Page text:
A White Girl Gets Woke: Gentrification Edition

Condo construction
Photo by John Tobe is licensed under CC BY-NC-SA 2.0

When we bought a house in our neighborhood seven years ago, it was a relatively diverse place, but it is rapidly gentrifying. In reading “The Dallas Morning News” several weeks ago (yes, I read the actual physical newspaper), I saw an article about an apartment complex not far from me that had been sold to a developer, likely to be transformed into an expensive condo. The current tenants had 60 days to vacate. The tenants responded by having a protest, highlighting the plight of low-income renters.

At the end of last year I read Evicted by Matthew Desmond. It is an important, illuminating and heartbreaking book about how hard (and expensive) it is to be poor in America, never being able to put down roots anywhere, always being required to search for the lowest rent or go homeless. I don’t know the people who have been basically evicted in my neighborhood, but because of this book, I am now familiar with the sad path that this might take them.

We recently had to vacate our house for about a week because of a mold problem. We moved in with my parents who live on the other side of town. It just about drove me bonkers (not because of my parents) but because it just wasn’t home and our schools, our jobs, our activities were now 30 minutes away. But I had a safe space to go for a limited period of time. I can’t imagine having to pick up and move so often because of not being able to make rent or getting evicted.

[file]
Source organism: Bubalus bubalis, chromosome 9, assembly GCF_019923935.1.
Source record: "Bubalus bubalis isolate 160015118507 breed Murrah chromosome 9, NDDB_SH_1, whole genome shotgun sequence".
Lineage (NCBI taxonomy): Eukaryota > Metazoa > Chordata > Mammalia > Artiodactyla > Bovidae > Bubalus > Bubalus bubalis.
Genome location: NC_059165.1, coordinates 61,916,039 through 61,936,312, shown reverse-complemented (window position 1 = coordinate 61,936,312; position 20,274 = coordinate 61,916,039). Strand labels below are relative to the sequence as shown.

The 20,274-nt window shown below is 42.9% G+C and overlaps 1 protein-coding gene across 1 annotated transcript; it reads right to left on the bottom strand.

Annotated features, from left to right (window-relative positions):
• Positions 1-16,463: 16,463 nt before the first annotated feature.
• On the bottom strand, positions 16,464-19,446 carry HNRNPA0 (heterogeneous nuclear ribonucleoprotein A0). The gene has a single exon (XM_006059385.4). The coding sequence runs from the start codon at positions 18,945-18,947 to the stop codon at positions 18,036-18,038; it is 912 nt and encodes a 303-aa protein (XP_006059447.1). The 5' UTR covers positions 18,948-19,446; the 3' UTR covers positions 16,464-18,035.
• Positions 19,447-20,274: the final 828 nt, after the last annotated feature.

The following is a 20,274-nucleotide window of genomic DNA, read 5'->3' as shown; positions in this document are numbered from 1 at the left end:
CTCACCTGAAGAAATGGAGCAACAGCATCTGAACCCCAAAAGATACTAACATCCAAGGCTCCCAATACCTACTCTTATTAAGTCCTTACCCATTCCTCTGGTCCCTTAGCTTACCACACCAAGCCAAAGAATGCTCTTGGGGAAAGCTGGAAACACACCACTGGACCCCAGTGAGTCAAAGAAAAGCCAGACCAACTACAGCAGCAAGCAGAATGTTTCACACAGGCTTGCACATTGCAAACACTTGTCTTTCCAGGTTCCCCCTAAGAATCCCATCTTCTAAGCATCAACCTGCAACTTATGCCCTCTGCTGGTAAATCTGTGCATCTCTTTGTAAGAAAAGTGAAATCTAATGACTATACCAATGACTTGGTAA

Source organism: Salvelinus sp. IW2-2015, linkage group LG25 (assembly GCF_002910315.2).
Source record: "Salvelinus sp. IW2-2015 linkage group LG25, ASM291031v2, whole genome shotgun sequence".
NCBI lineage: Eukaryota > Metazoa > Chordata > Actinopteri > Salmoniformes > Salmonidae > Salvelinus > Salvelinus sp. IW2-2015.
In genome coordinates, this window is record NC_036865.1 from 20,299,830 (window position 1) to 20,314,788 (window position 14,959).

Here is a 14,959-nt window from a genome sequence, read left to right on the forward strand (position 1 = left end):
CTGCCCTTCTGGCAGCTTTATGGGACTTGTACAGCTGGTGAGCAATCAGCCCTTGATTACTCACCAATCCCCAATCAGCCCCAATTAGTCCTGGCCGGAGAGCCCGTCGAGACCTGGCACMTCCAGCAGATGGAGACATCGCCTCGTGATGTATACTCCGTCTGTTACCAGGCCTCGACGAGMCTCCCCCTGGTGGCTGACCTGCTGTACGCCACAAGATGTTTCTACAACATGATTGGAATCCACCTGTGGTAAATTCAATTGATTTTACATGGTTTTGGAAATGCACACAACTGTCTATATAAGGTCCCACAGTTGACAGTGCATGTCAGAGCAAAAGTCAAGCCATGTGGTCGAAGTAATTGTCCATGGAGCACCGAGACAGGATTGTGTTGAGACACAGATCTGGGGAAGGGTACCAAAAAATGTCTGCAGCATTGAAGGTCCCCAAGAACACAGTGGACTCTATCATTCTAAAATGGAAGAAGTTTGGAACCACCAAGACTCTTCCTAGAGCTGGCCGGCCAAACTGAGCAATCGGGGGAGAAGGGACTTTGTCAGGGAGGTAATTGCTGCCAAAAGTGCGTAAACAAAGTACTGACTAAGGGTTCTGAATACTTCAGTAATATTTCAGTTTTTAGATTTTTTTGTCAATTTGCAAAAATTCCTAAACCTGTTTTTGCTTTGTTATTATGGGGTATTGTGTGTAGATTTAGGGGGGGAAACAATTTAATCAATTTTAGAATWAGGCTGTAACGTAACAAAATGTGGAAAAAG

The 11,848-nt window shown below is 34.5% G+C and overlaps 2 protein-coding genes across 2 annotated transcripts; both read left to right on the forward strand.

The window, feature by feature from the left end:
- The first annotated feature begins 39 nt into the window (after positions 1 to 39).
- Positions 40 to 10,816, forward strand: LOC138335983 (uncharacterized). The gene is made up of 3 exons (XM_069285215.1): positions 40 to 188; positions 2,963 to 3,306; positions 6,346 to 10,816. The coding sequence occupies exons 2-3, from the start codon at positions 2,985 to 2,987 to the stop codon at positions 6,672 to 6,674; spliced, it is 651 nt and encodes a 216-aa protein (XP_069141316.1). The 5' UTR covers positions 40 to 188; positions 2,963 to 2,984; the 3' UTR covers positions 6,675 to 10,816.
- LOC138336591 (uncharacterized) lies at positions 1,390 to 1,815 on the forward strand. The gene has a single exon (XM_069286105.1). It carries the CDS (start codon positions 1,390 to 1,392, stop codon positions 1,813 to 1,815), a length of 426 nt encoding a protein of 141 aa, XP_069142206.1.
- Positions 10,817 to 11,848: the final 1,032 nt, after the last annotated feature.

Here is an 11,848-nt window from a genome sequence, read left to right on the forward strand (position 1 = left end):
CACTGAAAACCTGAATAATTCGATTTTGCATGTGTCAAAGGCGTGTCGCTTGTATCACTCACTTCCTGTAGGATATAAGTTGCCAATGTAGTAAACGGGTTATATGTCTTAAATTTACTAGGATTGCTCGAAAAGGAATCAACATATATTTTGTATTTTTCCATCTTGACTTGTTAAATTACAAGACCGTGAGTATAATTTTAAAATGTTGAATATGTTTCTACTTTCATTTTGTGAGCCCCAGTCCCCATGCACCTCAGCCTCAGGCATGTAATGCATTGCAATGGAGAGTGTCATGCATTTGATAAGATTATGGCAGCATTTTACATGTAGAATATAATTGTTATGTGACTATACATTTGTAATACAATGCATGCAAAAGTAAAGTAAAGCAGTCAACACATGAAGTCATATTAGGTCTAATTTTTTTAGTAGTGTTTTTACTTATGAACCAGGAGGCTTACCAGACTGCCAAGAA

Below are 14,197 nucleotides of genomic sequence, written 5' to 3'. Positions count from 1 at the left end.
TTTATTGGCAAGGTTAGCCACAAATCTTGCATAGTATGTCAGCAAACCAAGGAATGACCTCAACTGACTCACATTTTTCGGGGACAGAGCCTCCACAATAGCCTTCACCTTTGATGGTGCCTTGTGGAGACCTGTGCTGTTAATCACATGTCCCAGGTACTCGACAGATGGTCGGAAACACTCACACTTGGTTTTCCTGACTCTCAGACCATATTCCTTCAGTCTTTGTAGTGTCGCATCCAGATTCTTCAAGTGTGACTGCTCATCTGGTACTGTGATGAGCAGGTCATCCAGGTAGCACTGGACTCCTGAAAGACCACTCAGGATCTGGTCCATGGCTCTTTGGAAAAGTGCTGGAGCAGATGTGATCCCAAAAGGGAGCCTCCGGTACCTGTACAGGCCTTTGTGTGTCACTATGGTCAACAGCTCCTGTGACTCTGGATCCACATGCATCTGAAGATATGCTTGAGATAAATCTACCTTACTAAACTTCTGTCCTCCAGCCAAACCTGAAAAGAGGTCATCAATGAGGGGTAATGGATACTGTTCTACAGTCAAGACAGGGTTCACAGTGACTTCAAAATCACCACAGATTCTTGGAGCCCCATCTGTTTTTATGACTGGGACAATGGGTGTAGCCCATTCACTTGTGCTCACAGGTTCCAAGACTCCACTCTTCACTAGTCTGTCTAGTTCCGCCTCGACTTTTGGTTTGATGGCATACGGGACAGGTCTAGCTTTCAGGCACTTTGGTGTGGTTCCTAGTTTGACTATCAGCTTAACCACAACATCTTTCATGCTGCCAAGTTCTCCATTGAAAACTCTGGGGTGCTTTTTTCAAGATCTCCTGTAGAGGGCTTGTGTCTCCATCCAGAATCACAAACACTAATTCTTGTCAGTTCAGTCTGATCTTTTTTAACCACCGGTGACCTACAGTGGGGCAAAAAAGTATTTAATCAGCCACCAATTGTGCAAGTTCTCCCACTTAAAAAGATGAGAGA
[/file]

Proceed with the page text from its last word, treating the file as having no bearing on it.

Most low-income earners spend 60% or more of their paycheck on rent. That is just absurd. One, we don’t pay people enough and two, the cost of paying for a place to live has become astronomical, not even just for renters. Because the housing market has been booming, even my husband and I could not afford to buy in our current neighborhood now. Basically, we need more affordable housing in all our neighborhoods. 

You might be thinking that Section 8 vouchers could cover this. Well, most people are on a wait list for years and even then, many properties do not have to take these vouchers. We had a friend who (after waiting three years) got the coveted Section 8 voucher, but it took him another year to find a complex that would accept it…in Ennis. Dallas needs to require new developers to make affordable housing right along with these fancy, expensive condos. Dallas needs to require that more landlords take Section 8 housing. And we all need to see that housing is a basic right. 

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